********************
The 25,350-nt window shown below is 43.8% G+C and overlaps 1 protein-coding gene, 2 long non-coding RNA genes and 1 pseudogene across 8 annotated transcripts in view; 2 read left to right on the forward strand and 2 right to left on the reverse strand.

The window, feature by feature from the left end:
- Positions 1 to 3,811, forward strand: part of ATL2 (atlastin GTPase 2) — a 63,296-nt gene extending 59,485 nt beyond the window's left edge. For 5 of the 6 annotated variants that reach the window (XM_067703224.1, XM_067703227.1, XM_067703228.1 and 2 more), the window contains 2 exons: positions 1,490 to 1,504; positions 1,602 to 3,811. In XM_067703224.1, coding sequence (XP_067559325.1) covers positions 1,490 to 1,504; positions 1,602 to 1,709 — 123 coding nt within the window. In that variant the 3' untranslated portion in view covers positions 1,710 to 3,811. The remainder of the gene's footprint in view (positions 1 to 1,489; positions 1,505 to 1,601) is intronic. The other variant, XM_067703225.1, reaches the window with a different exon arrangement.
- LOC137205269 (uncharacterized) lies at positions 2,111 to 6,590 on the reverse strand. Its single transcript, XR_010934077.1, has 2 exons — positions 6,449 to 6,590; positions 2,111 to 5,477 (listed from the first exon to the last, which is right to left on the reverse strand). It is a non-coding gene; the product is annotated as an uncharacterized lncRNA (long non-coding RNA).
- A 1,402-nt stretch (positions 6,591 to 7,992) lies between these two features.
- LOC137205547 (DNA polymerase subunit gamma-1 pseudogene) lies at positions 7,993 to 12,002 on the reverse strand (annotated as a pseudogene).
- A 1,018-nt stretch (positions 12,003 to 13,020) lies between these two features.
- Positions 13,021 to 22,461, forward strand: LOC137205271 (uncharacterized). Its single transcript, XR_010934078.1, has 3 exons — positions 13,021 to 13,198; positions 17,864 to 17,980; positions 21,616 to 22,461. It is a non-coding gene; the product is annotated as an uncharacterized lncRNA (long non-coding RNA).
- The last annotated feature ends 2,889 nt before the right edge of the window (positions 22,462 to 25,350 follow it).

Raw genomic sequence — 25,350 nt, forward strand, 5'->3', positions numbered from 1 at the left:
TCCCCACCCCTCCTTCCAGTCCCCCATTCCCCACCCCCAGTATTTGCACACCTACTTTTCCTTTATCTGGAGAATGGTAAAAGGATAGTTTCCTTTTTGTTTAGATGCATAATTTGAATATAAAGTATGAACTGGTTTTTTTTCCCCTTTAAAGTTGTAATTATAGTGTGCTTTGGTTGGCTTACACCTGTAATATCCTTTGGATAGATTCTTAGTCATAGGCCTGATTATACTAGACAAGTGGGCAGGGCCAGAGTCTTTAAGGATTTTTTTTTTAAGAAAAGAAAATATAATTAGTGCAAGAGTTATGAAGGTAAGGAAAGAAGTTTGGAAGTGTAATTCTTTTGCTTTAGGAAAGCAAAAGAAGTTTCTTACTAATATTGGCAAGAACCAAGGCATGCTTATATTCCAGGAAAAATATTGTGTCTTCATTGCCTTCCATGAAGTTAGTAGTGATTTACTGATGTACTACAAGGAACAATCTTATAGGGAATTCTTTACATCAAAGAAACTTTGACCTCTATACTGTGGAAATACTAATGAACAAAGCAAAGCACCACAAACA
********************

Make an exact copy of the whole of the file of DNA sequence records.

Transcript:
The 25,350-nt window shown below is 43.8% G+C and overlaps 1 protein-coding gene, 2 long non-coding RNA genes and 1 pseudogene across 8 annotated transcripts in view; 2 read left to right on the forward strand and 2 right to left on the reverse strand.

The window, feature by feature from the left end:
- Positions 1 to 3,811, forward strand: part of ATL2 (atlastin GTPase 2) — a 63,296-nt gene extending 59,485 nt beyond the window's left edge. For 5 of the 6 annotated variants that reach the window (XM_067703224.1, XM_067703227.1, XM_067703228.1 and 2 more), the window contains 2 exons: positions 1,490 to 1,504; positions 1,602 to 3,811. In XM_067703224.1, coding sequence (XP_067559325.1) covers positions 1,490 to 1,504; positions 1,602 to 1,709 — 123 coding nt within the window. In that variant the 3' untranslated portion in view covers positions 1,710 to 3,811. The remainder of the gene's footprint in view (positions 1 to 1,489; positions 1,505 to 1,601) is intronic. The other variant, XM_067703225.1, reaches the window with a different exon arrangement.
- LOC137205269 (uncharacterized) lies at positions 2,111 to 6,590 on the reverse strand. Its single transcript, XR_010934077.1, has 2 exons — positions 6,449 to 6,590; positions 2,111 to 5,477 (listed from the first exon to the last, which is right to left on the reverse strand). It is a non-coding gene; the product is annotated as an uncharacterized lncRNA (long non-coding RNA).
- A 1,402-nt stretch (positions 6,591 to 7,992) lies between these two features.
- LOC137205547 (DNA polymerase subunit gamma-1 pseudogene) lies at positions 7,993 to 12,002 on the reverse strand (annotated as a pseudogene).
- A 1,018-nt stretch (positions 12,003 to 13,020) lies between these two features.
- Positions 13,021 to 22,461, forward strand: LOC137205271 (uncharacterized). Its single transcript, XR_010934078.1, has 3 exons — positions 13,021 to 13,198; positions 17,864 to 17,980; positions 21,616 to 22,461. It is a non-coding gene; the product is annotated as an uncharacterized lncRNA (long non-coding RNA).
- The last annotated feature ends 2,889 nt before the right edge of the window (positions 22,462 to 25,350 follow it).

Raw genomic sequence — 25,350 nt, forward strand, 5'->3', positions numbered from 1 at the left:
TCCCCACCCCTCCTTCCAGTCCCCCATTCCCCACCCCCAGTATTTGCACACCTACTTTTCCTTTATCTGGAGAATGGTAAAAGGATAGTTTCCTTTTTGTTTAGATGCATAATTTGAATATAAAGTATGAACTGGTTTTTTTTCCCCTTTAAAGTTGTAATTATAGTGTGCTTTGGTTGGCTTACACCTGTAATATCCTTTGGATAGATTCTTAGTCATAGGCCTGATTATACTAGACAAGTGGGCAGGGCCAGAGTCTTTAAGGATTTTTTTTTTAAGAAAAGAAAATATAATTAGTGCAAGAGTTATGAAGGTAAGGAAAGAAGTTTGGAAGTGTAATTCTTTTGCTTTAGGAAAGCAAAAGAAGTTTCTTACTAATATTGGCAAGAACCAAGGCATGCTTATATTCCAGGAAAAATATTGTGTCTTCATTGCCTTCCATGAAGTTAGTAGTGATTTACTGATGTACTACAAGGAACAATCTTATAGGGAATTCTTTACATCAAAGAAACTTTGACCTCTATACTGTGGAAATACTAATGAACAAAGCAAAGCACCACAAACA